Giveaway rethink to help new arrivals
Up to 40,000 people may benefit from a HK$100 million one-off giveaway proposal from the Community Care Fund after the scheme was expanded to include new immigrants.
The plan aims to dish out at least HK$3,000 each to eligible candidates who miss out on the raft of welfare and relief measures the government provides.
These people are known as 'N-nothings' - a loosely defined group of residents who cannot benefit from any financial help offered in the latest budget because they are not welfare recipients, taxpayers or public housing residents. The budget, announced last month, drew criticism for neglecting the N-nothings.
Among the target beneficiaries of the HK$10 billion government/business fund are tenants of private housing such as subdivided flats or bed spaces.
'We do not differentiate between permanent residents and new immigrants,' Professor Nelson Chow Wing-sun, chairman of the fund's welfare subcommittee, said yesterday. 'This is because many subsidies granted by the government, such as that on electricity tariffs, do not make such a distinction.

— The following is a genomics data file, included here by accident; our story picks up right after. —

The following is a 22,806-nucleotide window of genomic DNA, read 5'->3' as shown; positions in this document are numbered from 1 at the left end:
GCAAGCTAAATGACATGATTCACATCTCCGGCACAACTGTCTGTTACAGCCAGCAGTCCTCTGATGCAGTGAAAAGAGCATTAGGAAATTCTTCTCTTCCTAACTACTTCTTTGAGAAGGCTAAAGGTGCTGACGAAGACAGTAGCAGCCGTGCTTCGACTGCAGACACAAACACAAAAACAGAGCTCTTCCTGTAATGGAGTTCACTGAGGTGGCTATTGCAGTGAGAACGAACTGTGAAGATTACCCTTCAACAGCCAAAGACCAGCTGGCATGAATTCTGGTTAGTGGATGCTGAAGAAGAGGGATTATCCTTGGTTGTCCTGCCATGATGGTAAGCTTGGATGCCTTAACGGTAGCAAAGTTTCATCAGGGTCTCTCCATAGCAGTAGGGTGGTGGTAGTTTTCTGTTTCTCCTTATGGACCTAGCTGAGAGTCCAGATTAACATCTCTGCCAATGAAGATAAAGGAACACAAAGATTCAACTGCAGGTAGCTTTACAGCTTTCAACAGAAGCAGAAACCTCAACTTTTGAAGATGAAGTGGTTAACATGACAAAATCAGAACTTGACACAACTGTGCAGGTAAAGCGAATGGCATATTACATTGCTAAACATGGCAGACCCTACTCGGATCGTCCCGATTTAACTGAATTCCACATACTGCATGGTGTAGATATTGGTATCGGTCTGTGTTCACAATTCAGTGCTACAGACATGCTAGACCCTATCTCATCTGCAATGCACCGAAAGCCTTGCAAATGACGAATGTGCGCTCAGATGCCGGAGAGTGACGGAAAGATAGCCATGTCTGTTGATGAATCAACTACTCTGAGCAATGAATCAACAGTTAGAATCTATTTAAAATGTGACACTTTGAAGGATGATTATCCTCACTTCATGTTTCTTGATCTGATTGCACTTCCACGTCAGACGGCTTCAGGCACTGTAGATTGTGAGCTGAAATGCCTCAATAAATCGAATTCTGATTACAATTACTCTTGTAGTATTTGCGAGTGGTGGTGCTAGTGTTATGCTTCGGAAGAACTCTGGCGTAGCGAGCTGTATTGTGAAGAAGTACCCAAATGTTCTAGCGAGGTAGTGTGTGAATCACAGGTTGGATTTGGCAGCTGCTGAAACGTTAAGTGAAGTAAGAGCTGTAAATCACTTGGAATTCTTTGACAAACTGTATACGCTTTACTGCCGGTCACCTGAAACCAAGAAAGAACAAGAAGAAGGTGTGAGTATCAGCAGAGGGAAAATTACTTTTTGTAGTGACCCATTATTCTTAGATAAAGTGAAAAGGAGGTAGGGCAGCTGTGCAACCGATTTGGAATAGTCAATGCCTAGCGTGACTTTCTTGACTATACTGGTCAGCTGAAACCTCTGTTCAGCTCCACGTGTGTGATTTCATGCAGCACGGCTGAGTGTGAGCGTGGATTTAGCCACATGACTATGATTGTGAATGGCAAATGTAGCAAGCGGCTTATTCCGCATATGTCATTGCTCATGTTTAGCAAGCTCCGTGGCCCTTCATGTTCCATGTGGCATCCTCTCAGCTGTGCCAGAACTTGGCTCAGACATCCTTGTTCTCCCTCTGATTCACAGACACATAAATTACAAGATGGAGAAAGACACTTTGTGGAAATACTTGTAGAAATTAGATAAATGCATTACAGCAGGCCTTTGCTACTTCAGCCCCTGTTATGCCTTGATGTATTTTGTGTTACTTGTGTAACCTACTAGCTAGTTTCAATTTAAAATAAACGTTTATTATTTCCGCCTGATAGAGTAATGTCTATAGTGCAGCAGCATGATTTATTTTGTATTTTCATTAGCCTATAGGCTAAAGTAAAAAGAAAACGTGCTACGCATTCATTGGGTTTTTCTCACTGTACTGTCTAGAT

'The most important thing is that they are Hong Kong residents.'
The scheme has to be approved by the fund's executive and steering committees, which will meet in May.
Chow estimated that 30,000 to 40,000 people would be covered under the revised proposal, higher than the initial target of 12,000. The subsidy was also changed from HK$2,000 to HK$3,000.
He said the amount was increased after they took into consideration the average rent of private housing, which is HK$1,500 per person based on Census and Statistics Department data.
Applicants should be under the age of 65 and have to pass a means test. A single person stands to receive HK$3,000, a two-member family HK$6,000, and a family of three or more HK$8,000.
The monthly income limits are the same as for public housing: HK$8,740 for a single person and HK$13,410 for a family of two. Their rents should not be more than half of their incomes.
Street sleepers aged 65 or above can also apply. Applications are expected to open in October.
Residents aged 65 or above can apply for another one-off scheme under the fund that gives out HK$4,000 to each elderly person in July.
Lee Tai-shing, community officer of the Concern CSSA Review Alliance, said the rent limit was tough as the rent of subdivided flats had surged recently. He also called for the scheme to be turned into regular welfare.